In response, the malefactors are going to provide the size of the ransom along with the Bitcoin address to send it. The amount tends to be somewhere around 0.1-0.5 BTC, depending on the target. If it’s an enterprise network that’s hit, the sum will be higher. Before rushing into coughing up the ransom, though, victims should take a few important things into account. First off, no one guarantees that the data will be restored in this scenario. Secondly, even if the private decryption key is submitted, the villains behind the .adobe ransomware will get extra funds to move on with their filthy business. So consider using every alternative way imaginable before making the controversial deal. Below are the options worth giving a shot.
.Adobe ransomware automatic removal
Extermination of this ransomware can be efficiently accomplished with reliable security software. Sticking to the automatic cleanup technique ensures that all components of the infection get thoroughly wiped from your system.
1. Download recommended security utility and get your PC checked for malicious objects by selecting the Start Computer Scan option
2. The scan will come up with a list of detected items. Click Fix Threats to get the virus and related infections removed from your system. Completing this phase of the cleanup process is most likely to lead to complete eradication of the plague proper. Now you are facing a bigger challenge – try and get your data back.
Methods to restore .adobe files encrypted by Dharma (CrySiS) ransomware
Workaround 1: Use file recovery software
It’s important to know that the .adobe ransomware creates copies of your files and encrypts them. In the meanwhile, the original files get deleted. There are applications out there that can restore the removed data. You can utilize tools like Data Recovery Pro for this purpose. The newest version of the ransomware under consideration tends to apply secure deletion with several overwrites, but in any case this method is worth a try.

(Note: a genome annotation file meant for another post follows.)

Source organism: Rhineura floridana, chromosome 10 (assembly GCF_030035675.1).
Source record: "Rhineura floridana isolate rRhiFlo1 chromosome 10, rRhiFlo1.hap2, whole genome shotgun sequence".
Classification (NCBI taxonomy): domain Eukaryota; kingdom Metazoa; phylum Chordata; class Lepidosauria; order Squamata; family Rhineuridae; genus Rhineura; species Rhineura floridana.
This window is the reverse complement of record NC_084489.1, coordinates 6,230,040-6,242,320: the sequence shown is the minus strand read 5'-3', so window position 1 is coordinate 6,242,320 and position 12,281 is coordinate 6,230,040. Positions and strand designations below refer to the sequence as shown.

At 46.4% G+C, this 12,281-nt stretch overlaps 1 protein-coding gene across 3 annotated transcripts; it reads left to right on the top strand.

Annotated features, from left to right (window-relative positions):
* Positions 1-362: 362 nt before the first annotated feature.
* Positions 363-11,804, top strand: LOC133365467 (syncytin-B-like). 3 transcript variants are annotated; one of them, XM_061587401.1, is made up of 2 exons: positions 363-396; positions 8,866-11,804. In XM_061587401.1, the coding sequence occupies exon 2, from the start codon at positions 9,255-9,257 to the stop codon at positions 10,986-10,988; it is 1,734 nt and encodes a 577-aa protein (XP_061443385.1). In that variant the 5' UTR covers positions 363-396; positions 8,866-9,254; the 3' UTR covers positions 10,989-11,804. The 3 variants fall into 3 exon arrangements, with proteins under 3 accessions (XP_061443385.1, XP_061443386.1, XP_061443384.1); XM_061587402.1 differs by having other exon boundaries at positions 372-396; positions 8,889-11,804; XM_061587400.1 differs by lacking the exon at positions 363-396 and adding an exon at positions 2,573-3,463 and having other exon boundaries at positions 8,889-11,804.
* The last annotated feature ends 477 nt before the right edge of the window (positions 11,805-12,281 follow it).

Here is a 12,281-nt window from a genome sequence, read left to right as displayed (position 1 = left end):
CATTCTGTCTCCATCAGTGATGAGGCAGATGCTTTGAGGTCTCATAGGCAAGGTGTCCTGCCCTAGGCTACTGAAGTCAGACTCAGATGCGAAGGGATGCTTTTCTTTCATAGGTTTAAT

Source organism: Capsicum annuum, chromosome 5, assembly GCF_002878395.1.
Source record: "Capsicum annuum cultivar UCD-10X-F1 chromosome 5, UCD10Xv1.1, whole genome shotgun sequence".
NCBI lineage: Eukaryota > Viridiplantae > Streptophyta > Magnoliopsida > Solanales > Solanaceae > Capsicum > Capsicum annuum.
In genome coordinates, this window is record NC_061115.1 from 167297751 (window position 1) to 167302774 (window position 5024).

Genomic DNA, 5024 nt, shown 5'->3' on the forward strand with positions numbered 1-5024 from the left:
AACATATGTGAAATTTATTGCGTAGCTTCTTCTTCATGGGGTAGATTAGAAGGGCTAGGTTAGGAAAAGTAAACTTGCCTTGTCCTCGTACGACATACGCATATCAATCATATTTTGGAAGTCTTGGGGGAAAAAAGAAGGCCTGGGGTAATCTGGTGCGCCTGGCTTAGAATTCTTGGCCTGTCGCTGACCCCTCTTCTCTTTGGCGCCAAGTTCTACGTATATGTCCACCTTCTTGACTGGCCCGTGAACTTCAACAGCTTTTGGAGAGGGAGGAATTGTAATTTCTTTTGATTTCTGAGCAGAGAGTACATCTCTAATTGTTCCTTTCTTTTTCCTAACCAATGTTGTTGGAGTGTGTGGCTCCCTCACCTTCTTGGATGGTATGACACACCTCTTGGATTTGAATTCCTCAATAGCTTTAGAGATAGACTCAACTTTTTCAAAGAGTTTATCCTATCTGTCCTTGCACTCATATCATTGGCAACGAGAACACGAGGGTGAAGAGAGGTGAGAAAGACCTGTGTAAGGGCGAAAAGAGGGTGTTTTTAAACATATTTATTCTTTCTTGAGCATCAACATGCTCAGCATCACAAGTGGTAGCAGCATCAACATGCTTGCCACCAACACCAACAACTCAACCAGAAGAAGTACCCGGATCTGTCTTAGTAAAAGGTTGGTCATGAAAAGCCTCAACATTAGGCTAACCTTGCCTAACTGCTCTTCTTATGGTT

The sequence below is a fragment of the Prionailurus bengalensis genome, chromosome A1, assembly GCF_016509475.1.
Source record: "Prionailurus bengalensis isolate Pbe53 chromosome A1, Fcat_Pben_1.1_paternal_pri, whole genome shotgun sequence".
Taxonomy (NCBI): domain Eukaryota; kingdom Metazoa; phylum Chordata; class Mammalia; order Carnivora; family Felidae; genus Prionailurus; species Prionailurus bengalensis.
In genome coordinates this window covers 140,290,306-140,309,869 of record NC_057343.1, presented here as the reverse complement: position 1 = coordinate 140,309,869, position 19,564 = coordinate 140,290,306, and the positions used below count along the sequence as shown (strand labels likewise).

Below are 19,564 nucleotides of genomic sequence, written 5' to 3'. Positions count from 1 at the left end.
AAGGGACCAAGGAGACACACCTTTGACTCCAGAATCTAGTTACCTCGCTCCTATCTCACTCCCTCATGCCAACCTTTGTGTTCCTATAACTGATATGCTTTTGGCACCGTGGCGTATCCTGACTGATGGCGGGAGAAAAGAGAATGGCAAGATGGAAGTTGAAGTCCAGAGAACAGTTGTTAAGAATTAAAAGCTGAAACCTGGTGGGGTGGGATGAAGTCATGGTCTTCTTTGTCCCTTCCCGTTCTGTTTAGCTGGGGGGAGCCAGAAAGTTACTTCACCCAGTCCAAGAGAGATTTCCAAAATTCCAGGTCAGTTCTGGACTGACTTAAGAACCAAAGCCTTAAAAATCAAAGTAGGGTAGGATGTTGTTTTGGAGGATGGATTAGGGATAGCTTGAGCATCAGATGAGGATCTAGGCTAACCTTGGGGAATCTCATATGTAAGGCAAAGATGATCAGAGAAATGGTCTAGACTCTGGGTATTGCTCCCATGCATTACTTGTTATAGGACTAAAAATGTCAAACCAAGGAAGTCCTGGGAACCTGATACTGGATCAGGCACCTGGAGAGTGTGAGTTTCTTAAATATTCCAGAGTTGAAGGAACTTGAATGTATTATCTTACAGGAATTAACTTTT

Workaround 2: Make use of backups
First and foremost, this is a great way of recovering your files. It’s only applicable, though, if you have been backing up the information stored on your machine. If so, do not fail to benefit from your forethought.
Workaround 3: Use Shadow Volume Copies
In case you didn’t know, the operating system creates so-called Shadow Volume Copies of every file as long as System Restore is activated on the computer. As restore points are created at specified intervals, snapshots of files as they appear at that moment are generated as well. Be advised this method does not ensure the recovery of the latest versions of your files. It’s certainly worth a shot though. This workflow is doable in two ways: manually and through the use of an automatic solution. Let’s first take a look at the manual process.
- Use the Previous Versions featureThe Windows OS provides a built-in option of recovering previous versions of files. It can also be applied to folders. Just right-click on a file or folder, select Properties and hit the tab named Previous Versions. Within the versions area, you will see the list of backed up copies of the file / folder, with the respective time and date indication. Select the latest entry and click Copy if you wish to restore the object to a new location that you can specify. If you click the Restore button, the item will be restored to its original location.
- Apply Shadow Explorer toolThis workflow allows restoring previous versions of files and folders in an automatic mode rather than by hand. To do this, download and install the Shadow Explorer application. After you run it, select the drive name and the date that the file versions were created. Right-click on the folder or file of interest and select the Export option. Then simply specify the location to which the data should be restored.
Verify whether the .adobe ransomware has been completely removed
Again, malware removal alone does not lead to the decryption of your personal files. The data restore methods highlighted above may or may not do the trick, but the ransomware itself does not belong inside your computer. Incidentally, it often comes with other malware, which is why it definitely makes sense to repeatedly scan the system with automatic security software in order to make sure no harmful remnants of this virus and associated threats are left inside Windows Registry and other locations.